Having lived in my country now for the past six months I have started to realize again what it means to be Icelandic. If you want to join my tribe you will do the following as soon as your feet touch the ground in Iceland:
- Drink filtered coffee, cappuccino or café latte every chance you get. The filtered coffee you can drink without milk, with milk or with milk and sugar. Drinking espresso or tea will make Icelandic people give you strange glances and the occasional lean back. You might be a crazy person after all.
- Check the weather forecast obsessively, especially if you plan to go outside. We really don’t want to die while going out to the store.
- Likewise, dress warmly according to weather at all times. A few innocent girls might dress in skimpy outfits when going out but it takes an Icelandic winter or two to grow that out of them. In the meantime they might need warm blankets and hot cocoa before sending them on their way. Tourists that come to Iceland foolishly thinking that the weather conditions are the same as in their home country will get a quick lesson in how wrong they are. Really.
- You drink alcohol to get drunk, and it’s okay to mix wine, beer, spirits, shots since THIS IS NOT A DRILL PEOPLE! Getting drunk and having fun is synonymous in Icelandic culture and heaven forbid if you want to be “sensible,” drink water with your booze or not mix drinks. Also, drinking while having dinner is slowly becoming acceptable but then you better be eating grilled food and drinking beer.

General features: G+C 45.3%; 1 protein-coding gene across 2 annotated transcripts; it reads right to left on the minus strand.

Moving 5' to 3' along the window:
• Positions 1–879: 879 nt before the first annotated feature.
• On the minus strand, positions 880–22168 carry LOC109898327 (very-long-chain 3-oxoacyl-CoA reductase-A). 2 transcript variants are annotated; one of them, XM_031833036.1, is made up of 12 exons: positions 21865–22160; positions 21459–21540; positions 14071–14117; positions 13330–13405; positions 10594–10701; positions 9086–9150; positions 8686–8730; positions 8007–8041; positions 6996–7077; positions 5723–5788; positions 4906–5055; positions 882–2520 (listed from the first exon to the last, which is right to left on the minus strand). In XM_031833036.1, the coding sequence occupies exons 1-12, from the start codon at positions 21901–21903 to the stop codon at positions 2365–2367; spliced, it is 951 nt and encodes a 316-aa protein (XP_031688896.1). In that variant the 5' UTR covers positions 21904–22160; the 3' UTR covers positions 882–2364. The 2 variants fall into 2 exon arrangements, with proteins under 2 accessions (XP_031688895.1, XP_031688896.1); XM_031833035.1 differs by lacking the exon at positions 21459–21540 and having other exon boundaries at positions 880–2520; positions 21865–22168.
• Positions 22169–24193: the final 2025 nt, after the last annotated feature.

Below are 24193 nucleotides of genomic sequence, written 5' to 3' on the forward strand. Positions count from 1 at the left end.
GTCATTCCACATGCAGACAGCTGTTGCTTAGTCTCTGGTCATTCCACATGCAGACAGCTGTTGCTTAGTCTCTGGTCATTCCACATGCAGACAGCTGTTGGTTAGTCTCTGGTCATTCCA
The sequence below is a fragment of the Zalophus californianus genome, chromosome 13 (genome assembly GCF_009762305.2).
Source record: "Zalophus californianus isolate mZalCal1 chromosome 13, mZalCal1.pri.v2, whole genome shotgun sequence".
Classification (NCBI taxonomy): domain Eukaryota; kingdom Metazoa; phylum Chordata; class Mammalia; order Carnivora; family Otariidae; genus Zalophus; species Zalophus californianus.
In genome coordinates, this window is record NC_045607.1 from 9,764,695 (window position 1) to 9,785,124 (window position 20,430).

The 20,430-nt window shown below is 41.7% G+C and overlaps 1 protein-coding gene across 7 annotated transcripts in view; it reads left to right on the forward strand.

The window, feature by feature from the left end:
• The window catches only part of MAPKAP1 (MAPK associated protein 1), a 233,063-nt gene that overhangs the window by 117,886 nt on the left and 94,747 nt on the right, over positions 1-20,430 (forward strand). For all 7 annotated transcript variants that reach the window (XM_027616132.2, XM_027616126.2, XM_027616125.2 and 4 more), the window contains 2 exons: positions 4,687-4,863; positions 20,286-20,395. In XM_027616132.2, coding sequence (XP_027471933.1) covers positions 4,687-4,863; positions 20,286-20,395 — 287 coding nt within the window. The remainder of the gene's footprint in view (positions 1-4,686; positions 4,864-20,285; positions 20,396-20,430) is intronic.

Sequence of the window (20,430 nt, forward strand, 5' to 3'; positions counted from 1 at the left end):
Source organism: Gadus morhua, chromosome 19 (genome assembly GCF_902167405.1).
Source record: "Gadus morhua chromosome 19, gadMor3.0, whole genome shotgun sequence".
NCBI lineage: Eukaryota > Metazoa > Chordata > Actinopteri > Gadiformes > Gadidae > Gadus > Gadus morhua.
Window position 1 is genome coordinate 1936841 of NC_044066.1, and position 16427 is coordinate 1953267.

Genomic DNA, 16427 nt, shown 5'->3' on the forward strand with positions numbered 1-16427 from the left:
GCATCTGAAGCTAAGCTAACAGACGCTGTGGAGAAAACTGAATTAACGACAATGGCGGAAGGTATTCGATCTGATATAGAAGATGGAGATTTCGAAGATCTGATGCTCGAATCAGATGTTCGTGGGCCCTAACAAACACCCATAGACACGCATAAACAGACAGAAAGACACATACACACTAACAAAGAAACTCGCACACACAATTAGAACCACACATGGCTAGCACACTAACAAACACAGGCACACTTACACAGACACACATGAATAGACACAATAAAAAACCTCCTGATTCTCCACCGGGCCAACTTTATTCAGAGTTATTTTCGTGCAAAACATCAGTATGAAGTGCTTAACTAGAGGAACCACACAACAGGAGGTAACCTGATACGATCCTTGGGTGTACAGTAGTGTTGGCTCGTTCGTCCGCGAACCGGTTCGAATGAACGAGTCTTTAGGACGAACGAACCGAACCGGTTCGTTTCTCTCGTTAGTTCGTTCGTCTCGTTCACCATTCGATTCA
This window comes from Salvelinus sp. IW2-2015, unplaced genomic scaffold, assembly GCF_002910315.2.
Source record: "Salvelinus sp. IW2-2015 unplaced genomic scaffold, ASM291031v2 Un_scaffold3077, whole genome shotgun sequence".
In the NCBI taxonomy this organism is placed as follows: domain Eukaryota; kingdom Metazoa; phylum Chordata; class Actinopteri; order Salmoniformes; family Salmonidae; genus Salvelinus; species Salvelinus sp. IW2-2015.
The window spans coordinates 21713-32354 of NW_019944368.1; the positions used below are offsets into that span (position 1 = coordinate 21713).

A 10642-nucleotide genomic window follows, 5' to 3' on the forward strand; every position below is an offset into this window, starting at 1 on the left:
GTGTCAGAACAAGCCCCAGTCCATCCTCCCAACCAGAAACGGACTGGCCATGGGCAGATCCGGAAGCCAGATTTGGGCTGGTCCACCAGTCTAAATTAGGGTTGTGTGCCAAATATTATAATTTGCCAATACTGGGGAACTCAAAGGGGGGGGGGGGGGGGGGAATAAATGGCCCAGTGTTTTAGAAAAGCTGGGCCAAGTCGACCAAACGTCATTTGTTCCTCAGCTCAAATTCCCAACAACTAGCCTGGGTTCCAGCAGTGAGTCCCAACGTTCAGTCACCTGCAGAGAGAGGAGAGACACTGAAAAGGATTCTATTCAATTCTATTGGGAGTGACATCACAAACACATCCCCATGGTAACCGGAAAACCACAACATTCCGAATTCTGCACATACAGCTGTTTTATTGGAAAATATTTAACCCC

- Living paycheck from paycheck is standard practice. If you have savings don’t advertise it as you will be considered as one of the evil people that have money.
- The big thing about Icelandic food is not the lamb, not the fish but the sauce! Eating (very expensive!) beef? We take it with Bearnaise sauce, peppercorn sauce or red wine sauce. Lamb? Mushroom sauce! Hot dogs? I like mine with ketchup, sweet mustard, remoulade, and fried onions (although the best one I’ve had was deep fried with Bearnaise sauce, cheese and french fries!). Hamburger? Cocktail sauce (which is a ketchup/mayonnaise mix) or Bearnaise sauce. We can’t even eat chips without having something to dip them into (sour cream and spices, fyi)!
- We don’t believe in elves – mostly. We have stories about them destroying roadwork, or wanting to have children named in a particular way but most people have put their elf belief on the proverbial shelf. However, every so often you will hear of someone speaking to the elves so it is still there.
- People in other countries might go to the swimming pool to cool off in warm weather. Icelanders go to the swimming pool to keep warm while soaking up the sun since sun being visible in the sky is not equal to it being warm outside.
- Meeting someone new means shaking their hand while saying “Komdu sæl(l), ég heiti….” (meaning “Greetings, my name is….”). Check kissing, hugging or any other forms of physical contact is only done in families or with people that you know.
- Participate in the latest craze. Icelanders are always crazy about something, especially in the wintertime. 30 years ago the most popular Christmas present was the foot bath machine. 10 years ago everybody was drinking mushroom juice and hated MSG. Last Christmas everybody needed to have an Omaggio vase. If you don’t participate in the latest crazze you are “out”.
I am of course still learning what being an Icelander means after spending 5 years away but these things did not change. I would love to hear if anyone else recognizes these cultural elements in their country.
Have a good evening.